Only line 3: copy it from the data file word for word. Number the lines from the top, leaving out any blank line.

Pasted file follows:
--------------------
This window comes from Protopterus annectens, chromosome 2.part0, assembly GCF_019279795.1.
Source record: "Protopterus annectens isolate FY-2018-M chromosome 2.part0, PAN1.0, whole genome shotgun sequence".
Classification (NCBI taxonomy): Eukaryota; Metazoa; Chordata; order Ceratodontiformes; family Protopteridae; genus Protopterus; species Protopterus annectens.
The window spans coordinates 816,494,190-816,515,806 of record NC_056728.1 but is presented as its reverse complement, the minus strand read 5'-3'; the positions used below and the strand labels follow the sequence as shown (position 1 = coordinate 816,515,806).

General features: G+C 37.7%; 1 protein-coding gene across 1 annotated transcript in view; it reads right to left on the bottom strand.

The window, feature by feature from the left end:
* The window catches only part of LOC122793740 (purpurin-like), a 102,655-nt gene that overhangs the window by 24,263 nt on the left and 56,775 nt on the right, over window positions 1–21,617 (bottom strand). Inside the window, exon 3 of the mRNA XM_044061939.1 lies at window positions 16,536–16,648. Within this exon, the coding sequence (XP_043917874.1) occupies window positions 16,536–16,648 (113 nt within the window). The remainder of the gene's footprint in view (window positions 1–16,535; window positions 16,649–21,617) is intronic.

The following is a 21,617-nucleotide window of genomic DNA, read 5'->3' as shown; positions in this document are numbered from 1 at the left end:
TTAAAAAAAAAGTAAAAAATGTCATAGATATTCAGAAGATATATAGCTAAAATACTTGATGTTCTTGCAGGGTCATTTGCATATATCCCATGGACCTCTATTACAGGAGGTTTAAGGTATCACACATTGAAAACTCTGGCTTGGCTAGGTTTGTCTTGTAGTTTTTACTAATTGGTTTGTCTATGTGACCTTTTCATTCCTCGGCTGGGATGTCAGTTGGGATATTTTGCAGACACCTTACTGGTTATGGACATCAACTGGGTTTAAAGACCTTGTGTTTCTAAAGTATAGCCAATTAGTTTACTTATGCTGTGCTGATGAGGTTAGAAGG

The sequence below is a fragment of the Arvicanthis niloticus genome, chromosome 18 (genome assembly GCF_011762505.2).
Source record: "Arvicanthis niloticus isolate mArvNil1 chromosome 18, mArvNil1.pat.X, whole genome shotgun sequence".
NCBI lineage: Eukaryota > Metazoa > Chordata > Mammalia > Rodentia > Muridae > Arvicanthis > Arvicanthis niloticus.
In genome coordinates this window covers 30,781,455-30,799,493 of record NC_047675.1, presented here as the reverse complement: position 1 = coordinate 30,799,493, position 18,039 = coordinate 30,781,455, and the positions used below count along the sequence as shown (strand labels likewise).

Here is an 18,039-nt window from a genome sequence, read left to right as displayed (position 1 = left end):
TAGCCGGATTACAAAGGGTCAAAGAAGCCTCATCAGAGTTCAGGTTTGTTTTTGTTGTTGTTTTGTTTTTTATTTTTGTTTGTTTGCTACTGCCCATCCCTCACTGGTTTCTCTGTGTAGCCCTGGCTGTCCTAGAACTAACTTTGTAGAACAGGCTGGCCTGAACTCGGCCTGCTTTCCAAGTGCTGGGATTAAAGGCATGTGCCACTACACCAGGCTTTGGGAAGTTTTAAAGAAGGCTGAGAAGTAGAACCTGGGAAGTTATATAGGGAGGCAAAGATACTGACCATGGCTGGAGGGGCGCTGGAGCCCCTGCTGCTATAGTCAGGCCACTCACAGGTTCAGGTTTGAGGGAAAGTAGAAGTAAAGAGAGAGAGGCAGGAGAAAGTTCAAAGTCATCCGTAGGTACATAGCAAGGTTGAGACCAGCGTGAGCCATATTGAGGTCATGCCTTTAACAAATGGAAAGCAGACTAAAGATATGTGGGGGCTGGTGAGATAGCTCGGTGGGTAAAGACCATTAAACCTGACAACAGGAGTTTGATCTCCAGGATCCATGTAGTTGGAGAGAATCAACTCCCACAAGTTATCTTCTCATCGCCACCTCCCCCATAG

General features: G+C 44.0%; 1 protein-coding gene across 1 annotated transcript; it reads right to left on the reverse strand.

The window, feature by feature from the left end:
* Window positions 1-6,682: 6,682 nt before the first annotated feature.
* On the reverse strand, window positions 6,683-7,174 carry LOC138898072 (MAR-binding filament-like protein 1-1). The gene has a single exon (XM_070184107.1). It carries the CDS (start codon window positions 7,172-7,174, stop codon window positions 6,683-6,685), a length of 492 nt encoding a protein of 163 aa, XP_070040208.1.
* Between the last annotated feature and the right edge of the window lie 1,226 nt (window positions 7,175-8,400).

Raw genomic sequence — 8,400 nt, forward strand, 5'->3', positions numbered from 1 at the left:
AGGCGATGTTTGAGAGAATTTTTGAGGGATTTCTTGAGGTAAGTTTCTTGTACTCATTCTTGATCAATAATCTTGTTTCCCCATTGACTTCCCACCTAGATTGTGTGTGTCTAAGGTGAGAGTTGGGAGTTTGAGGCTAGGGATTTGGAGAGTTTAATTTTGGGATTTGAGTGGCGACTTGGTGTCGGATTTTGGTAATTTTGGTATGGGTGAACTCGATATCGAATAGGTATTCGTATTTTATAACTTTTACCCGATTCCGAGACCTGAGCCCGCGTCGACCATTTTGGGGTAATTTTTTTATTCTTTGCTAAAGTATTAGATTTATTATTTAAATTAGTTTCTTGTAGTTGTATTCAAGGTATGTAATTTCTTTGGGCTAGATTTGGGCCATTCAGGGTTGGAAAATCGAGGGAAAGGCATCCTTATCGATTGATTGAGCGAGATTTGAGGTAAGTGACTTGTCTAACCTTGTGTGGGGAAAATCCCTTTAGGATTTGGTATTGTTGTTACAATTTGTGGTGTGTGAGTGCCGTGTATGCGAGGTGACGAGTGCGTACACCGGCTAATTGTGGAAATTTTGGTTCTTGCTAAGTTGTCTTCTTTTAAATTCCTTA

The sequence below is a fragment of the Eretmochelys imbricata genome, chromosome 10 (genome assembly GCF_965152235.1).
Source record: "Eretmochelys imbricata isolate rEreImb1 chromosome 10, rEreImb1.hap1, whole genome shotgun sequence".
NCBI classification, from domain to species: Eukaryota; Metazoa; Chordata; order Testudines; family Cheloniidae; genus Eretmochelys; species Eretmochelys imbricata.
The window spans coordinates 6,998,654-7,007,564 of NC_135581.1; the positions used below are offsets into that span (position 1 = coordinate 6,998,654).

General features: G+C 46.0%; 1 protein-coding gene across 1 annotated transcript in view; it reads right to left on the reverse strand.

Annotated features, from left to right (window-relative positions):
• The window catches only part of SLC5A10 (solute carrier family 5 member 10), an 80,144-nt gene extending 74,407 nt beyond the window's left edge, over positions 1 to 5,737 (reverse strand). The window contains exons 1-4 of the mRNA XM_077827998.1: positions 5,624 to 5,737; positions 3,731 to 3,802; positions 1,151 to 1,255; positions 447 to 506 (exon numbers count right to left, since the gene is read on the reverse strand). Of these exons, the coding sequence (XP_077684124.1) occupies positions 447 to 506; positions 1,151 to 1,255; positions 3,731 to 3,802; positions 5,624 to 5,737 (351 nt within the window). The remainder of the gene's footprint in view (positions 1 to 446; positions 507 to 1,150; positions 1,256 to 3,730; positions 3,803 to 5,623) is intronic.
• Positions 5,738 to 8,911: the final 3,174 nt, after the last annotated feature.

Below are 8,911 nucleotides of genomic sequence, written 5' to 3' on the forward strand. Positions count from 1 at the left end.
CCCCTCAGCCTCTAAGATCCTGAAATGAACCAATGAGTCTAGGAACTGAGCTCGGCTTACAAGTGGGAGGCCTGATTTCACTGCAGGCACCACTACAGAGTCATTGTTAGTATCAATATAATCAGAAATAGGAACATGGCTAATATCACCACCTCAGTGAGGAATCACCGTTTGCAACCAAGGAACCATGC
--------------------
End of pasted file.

Classification (NCBI taxonomy): Eukaryota; Metazoa; Chordata; order Ceratodontiformes; family Protopteridae; genus Protopterus; species Protopterus annectens.